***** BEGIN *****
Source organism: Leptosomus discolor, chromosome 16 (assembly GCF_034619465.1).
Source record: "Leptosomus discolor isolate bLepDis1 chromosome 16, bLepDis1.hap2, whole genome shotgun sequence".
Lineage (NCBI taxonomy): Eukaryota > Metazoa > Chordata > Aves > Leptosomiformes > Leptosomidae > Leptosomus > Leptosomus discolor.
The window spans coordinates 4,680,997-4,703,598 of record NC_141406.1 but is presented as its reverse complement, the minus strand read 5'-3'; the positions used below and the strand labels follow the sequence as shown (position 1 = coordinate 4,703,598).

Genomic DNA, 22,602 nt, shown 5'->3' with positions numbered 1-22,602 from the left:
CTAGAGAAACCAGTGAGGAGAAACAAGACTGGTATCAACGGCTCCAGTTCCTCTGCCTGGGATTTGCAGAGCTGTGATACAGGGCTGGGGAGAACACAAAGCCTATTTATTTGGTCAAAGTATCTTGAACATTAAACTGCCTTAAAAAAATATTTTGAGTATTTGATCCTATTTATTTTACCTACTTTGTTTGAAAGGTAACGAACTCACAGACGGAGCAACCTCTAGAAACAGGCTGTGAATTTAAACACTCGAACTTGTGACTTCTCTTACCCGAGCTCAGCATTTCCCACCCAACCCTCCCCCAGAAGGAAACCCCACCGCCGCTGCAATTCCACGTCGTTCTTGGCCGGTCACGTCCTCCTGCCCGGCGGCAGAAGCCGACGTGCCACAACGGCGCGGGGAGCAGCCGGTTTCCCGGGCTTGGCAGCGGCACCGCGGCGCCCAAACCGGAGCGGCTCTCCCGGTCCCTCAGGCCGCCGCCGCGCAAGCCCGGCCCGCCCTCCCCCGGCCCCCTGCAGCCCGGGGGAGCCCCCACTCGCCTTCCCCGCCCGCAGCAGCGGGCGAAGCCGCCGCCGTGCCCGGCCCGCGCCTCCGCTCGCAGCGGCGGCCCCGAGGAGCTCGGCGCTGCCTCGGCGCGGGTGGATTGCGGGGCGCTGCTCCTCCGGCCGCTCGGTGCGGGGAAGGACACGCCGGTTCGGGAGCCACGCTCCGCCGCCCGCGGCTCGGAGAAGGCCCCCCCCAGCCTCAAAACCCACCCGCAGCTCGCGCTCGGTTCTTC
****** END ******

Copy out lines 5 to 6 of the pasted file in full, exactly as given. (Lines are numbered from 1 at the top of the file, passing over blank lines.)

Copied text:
Genomic DNA, 22,602 nt, shown 5'->3' with positions numbered 1-22,602 from the left:
CTAGAGAAACCAGTGAGGAGAAACAAGACTGGTATCAACGGCTCCAGTTCCTCTGCCTGGGATTTGCAGAGCTGTGATACAGGGCTGGGGAGAACACAAAGCCTATTTATTTGGTCAAAGTATCTTGAACATTAAACTGCCTTAAAAAAATATTTTGAGTATTTGATCCTATTTATTTTACCTACTTTGTTTGAAAGGTAACGAACTCACAGACGGAGCAACCTCTAGAAACAGGCTGTGAATTTAAACACTCGAACTTGTGACTTCTCTTACCCGAGCTCAGCATTTCCCACCCAACCCTCCCCCAGAAGGAAACCCCACCGCCGCTGCAATTCCACGTCGTTCTTGGCCGGTCACGTCCTCCTGCCCGGCGGCAGAAGCCGACGTGCCACAACGGCGCGGGGAGCAGCCGGTTTCCCGGGCTTGGCAGCGGCACCGCGGCGCCCAAACCGGAGCGGCTCTCCCGGTCCCTCAGGCCGCCGCCGCGCAAGCCCGGCCCGCCCTCCCCCGGCCCCCTGCAGCCCGGGGGAGCCCCCACTCGCCTTCCCCGCCCGCAGCAGCGGGCGAAGCCGCCGCCGTGCCCGGCCCGCGCCTCCGCTCGCAGCGGCGGCCCCGAGGAGCTCGGCGCTGCCTCGGCGCGGGTGGATTGCGGGGCGCTGCTCCTCCGGCCGCTCGGTGCGGGGAAGGACACGCCGGTTCGGGAGCCACGCTCCGCCGCCCGCGGCTCGGAGAAGGCCCCCCCCAGCCTCAAAACCCACCCGCAGCTCGCGCTCGGTTCTTC